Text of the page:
What are the techniques involved in body contouring surgery? What do they consist of?
Body contouring surgery is that part of plastic and cosmetic surgery that includes all the techniques aimed at correcting flaccidity of the trunk and limbs. The most important techniques are abdominoplasty, abdominoflancoplasty and thigh lifting or cruroplasty and arm lifting or brachioplasty. These techniques are aimed at correcting and eliminating excess skin or skin flaccidity, which is produced mainly by weight loss and also by the aging process itself.
What type of patients is it recommended for?
Body contouring surgery is applied in patients who present flaccidity. This flaccidity occurs naturally with the passage of time or aging but, above all, after significant weight loss. As for abdominoplasty, which would be surgery of the abdomen, is perhaps the most common and will be performed very commonly in women, because due to pregnancy, the abdomen suffers some sequelae consisting of excess skin and muscle distension. Abdominoplasty involves removing excess skin, repair or tighten the muscles of the abdomen that are yielding and, optionally, correct excess fat moderate, never overweight, by liposuction.
What kind of preparation is done prior to the procedure?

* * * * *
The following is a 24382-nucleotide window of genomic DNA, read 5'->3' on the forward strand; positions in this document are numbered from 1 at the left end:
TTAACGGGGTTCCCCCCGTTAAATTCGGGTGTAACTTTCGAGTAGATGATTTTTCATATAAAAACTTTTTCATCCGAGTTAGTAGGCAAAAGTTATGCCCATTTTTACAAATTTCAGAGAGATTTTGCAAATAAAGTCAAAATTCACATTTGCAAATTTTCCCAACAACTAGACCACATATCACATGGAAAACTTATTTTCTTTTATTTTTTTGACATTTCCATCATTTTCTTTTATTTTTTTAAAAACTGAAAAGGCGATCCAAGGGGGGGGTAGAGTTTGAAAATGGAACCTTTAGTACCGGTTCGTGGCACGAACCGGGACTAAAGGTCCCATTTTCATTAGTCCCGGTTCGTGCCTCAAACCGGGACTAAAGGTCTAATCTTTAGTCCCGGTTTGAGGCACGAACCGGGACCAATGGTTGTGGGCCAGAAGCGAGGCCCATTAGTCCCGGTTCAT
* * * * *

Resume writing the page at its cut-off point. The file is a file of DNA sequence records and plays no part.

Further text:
The only requirement for the selection of patients or candidates for body contouring surgery techniques is that they must not be overweight. Overweight would contraindicate this type of intervention and to perform any type of stretching of the thighs or arms or trunk surgery, abdominoplasty or abdominoflancoplasty we must have a patient at a normal weight. If you are overweight, you must previously lose weight through diet, or in cases of obesity through bariatric surgery techniques because it is necessary that the layer of fat or adipose tissue have a very reduced thickness to adequately perform the removal of excess skin.
What does the postoperative period consist of and is it painful?
The interventions of body contouring surgeries are medium or large interventions. We are talking about interventions that can last three, four or five hours and, sometimes, combined interventions are performed. Nevertheless, with advanced techniques and careful patient management, the postoperative period is relatively simple. They are not surgeries that cause pain, just some discomfort that is endured with painkillers and anti-inflammatory drugs, especially the first week, and recovery occurs between the first and second week, which is when the stitches are removed. The patient gets out of bed and walks from the next day. It is not necessary to rest, it is not convenient, and the postoperative period we can say that it is bearable, it is not a complicated postoperative period.